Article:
Pacheco v Judlau Contr., Inc.
September 30, 2020
Appellate Division, Second Department


Plaintiff, an excavating laborer who specialized in shoveling, was working for nonparty Providence, which had been hired by the general contractor, nonparty JTJ, a joint venture consisting of defendants, Judlau Contracting and J-Track as well as another, to perform demolition inside a subway tunnel as part of a rehabilitation project. Plaintiff’s specific task was to shovel concrete debris, which had been chipped from the subway tunnel’s walls, into bags for removal. During the project, eight-by-four-foot pieces of plywood had been placed atop the subway tracks covering its rails and the trough between the rails, onto which the debris would fall making it easier to shovel. Plaintiff allegedly was injured when his shovel struck a rail of a track that was not covered by plywood. The trial court denied defendants’ summary judgment motion dismissing the Labor Law § 200 claims and common-law negligence claims.
 
Labor Law § 200 and Common-Law Negligence (ESB)
The Second Department reversed the trial court’s order denying defendants’ motion for summary judgment as to plaintiff’s claims for violation of Labor Law § 200 and common-law negligence. It held the duty to provide workers with a safe place to work under § 200 does not extend to hazards that are part of, or inherent in, the very work the worker is performing, or defects the worker is hired to repair. Based on the testimony of J-Track’s general foreman and Providence’s foreman, which demonstrated that Providence decided to place, and actually placed, the plywood over the tracks for the purpose of making it easier to remove the debris, rather than for a safety purpose, the Court found defendants established that plaintiff’s job responsibilities required him to remove the debris from the subway tracks, and that his alleged injuries were caused in the normal course of his removal of the debris in that area.  Therefore, defendants’ motion should have been granted.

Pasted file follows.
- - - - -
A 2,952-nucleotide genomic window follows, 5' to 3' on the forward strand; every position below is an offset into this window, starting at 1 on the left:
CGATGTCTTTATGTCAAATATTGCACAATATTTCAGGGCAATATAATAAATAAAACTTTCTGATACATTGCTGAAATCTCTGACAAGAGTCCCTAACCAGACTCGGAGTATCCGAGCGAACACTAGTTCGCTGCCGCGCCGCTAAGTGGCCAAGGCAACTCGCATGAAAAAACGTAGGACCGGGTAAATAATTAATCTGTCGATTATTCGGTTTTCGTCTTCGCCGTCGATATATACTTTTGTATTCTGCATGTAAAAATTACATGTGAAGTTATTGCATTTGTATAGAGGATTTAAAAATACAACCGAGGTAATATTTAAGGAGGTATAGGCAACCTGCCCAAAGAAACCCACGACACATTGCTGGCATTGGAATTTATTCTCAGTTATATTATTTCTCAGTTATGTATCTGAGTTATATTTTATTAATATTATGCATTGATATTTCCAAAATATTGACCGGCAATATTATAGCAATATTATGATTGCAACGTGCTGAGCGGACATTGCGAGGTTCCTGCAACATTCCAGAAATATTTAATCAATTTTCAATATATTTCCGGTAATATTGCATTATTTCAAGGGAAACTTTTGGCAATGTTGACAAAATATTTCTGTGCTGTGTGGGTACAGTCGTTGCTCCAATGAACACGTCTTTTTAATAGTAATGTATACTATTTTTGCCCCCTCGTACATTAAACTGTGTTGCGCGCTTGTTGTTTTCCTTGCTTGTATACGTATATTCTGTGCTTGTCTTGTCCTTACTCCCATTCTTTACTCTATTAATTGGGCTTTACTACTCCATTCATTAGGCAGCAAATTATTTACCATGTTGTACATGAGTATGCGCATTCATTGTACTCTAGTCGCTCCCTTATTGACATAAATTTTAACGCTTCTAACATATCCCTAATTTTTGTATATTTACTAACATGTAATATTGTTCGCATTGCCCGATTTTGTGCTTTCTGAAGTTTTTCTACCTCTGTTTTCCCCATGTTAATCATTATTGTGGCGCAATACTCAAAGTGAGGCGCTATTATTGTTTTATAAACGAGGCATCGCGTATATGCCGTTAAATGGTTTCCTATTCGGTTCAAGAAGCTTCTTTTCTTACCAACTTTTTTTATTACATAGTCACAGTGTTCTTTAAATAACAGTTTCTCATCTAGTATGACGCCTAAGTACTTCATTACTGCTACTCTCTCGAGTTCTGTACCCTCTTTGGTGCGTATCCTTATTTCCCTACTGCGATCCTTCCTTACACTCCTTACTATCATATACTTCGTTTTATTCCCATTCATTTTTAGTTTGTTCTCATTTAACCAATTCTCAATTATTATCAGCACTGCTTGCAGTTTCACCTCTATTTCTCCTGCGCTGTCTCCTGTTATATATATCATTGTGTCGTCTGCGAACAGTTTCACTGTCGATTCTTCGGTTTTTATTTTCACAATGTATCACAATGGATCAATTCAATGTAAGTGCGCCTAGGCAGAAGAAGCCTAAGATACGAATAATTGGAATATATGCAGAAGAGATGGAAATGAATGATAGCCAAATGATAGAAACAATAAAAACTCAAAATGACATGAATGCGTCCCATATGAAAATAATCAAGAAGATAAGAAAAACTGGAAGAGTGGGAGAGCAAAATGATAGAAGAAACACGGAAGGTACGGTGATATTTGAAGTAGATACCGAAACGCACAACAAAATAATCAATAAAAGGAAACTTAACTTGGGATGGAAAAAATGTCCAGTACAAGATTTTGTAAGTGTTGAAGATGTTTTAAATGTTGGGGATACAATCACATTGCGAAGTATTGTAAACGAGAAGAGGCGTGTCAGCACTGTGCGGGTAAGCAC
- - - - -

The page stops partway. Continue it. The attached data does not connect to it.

12 NYCRR § 23-1.21 – Protection in Construction and Excavation Operations; Ladders and ladderways; Single ladders; Cleat-type ladders, Construction.

Regulation  23‑1.21(c)(ii)(a), which requires that ladder rungs be between 12 and 14 inches apart, contains specific commands that support a Labor Law § 241(6) cause of action.

Potter v NYC Partnership Housing Development Fund Co., Inc., 13 AD3d 83, 786 NYS2d 438 (1st Dept 2004).
 

Potter held that a violation of the regulation may be established prima facie by an affidavit of an expert who reviewed photographs of the ladder.

 

 
 

Labor Law Pointers
 
Editor
David R. Adams

Associate Editor
Steven E. Peiper

Associate Editor
Eric S. Bernhardt

Associate Editor
Brian F. Mark

Associate Editor
Marc A. Schulz

Associate Editor
Eric D. Andrew

 
Labor Law Team

 

David R. Adams, Team Leader
[email protected]

Dan D. Kohane
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Michael F. Perley
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Eric S. Bernhardt
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Marc A. Schulz
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Michael J. Dischley
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Steven E. Peiper
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Jennifer A. Ehman
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Brian F. Mark
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Timothy P. Welch
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Eric D. Andrew
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Brenna Gubala